Android, files at risk: bug in app with 100 million downloads

One of the most used apps on Android has a vulnerability that allows anyone to get into your files. Here's how to fix it

Bugs in apps and software are by no means new. On the contrary, almost every day more or less serious vulnerabilities are discovered in all kinds of applications, whether for PC or smartphones. In short, it's a common occurrence that, for the most part, doesn't even make the news anymore.

This is different, however, when the bug is present in one of the most famous and downloaded applications in the Google Play Store, which has a total of 100 million downloads. This is ES File Explorer, the Android equivalent of Windows Explorer. This app allows users to access all the folders and files in the phone's memory and manage them as they see fit: delete them, edit them, move them. It goes without saying that the app needs very extensive permissions, so it can access all the features of the device. It's a highly dangerous bug that exposes the files in your device's memory to all sorts of dangers.

What's the ES File Explorer bug

The problem with ES File Explorer, discovered by researcher Elliot Alderson, is one of those red marker problems. As soon as you open the app for the first time, ES File Explorer activates a communication port that allows it to access files from the Internet as well. Nothing wrong with that, you might think. The problem is that the port remains constantly "open" and can be used by anybody who is connected to the same local network as the smartphone. So, if you are connected to the office Wi-Fi and you have used ES File Explorer even once, a geeky colleague of yours with some time to spare could try to get into your smartphone.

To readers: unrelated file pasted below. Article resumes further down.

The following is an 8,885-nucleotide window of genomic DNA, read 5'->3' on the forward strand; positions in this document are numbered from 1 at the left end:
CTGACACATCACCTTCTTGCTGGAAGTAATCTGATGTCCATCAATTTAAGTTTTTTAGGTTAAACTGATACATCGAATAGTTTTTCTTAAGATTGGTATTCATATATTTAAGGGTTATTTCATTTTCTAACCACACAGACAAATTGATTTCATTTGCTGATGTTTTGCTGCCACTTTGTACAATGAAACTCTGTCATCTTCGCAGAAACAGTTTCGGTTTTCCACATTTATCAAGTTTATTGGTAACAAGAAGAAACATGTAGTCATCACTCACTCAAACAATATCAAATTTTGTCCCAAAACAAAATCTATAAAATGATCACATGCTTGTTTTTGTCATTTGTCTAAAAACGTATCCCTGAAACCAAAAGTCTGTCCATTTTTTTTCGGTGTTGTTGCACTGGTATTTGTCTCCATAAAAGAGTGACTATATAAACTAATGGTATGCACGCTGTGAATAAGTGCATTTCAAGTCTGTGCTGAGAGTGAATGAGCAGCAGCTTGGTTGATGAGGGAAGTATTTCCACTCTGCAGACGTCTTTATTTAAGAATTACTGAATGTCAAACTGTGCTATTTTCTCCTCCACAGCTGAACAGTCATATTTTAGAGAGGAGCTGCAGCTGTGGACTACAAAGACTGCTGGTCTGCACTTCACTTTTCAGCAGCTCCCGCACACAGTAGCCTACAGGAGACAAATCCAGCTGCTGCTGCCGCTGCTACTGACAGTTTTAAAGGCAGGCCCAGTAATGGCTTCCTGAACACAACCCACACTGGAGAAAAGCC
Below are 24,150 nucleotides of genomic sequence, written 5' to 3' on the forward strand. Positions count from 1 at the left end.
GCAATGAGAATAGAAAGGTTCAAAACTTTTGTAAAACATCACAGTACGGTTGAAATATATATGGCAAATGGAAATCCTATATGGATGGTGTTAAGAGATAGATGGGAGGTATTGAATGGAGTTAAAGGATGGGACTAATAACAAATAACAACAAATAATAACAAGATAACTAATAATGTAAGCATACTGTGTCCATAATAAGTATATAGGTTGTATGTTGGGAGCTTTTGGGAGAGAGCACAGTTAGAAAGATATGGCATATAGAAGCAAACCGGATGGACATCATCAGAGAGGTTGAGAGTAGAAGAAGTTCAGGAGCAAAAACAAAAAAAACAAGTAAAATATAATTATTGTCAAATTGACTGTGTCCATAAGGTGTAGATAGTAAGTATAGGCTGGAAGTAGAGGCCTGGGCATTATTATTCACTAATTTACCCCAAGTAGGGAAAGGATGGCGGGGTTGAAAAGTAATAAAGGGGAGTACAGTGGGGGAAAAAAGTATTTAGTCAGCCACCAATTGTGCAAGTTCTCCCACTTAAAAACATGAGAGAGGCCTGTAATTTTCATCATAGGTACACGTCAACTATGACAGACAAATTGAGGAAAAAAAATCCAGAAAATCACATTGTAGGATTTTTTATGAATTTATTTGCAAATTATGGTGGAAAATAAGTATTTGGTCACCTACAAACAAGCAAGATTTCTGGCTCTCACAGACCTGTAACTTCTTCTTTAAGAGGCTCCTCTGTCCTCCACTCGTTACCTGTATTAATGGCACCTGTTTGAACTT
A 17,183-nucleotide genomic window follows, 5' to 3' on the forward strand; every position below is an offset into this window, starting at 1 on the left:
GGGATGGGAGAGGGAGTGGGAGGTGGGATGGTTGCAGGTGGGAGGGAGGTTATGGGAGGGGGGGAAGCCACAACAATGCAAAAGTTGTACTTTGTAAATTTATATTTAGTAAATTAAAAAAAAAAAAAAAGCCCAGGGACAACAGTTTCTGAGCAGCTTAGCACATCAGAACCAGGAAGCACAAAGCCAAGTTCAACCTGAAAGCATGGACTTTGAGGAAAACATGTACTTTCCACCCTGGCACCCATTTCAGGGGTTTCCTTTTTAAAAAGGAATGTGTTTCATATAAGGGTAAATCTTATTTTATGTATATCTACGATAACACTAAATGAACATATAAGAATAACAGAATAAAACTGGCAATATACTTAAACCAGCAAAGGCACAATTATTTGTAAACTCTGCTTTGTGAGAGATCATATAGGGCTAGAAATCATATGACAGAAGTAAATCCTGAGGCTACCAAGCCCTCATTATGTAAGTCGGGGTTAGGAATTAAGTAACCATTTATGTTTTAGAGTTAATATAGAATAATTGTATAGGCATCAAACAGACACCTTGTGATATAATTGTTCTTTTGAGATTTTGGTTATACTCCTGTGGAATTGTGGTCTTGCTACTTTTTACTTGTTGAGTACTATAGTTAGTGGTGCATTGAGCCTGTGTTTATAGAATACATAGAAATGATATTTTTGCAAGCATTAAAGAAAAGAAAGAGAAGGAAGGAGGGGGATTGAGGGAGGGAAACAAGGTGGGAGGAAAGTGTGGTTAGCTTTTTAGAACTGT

What risks do you run with ES File Explorer

The dangers related to this vulnerability are quite obvious. If you are in a trusted network you are not at risk, but if you connect to a public network you may run into problems. A hacker could infiltrate the memory of your Android smartphone, sift through your apps and files and steal the ones he finds most interesting.

What to do if you use ES File Explorer

According to the researcher who discovered the flaw, the vulnerability affects ES File Explorer (the version now available on the Google Play Store) and earlier versions. In short, there is apparently no escape. The only thing left for you to do is to delete the app from the device and wait for the developers to fix the problem by finding a suitable latch for the communication port.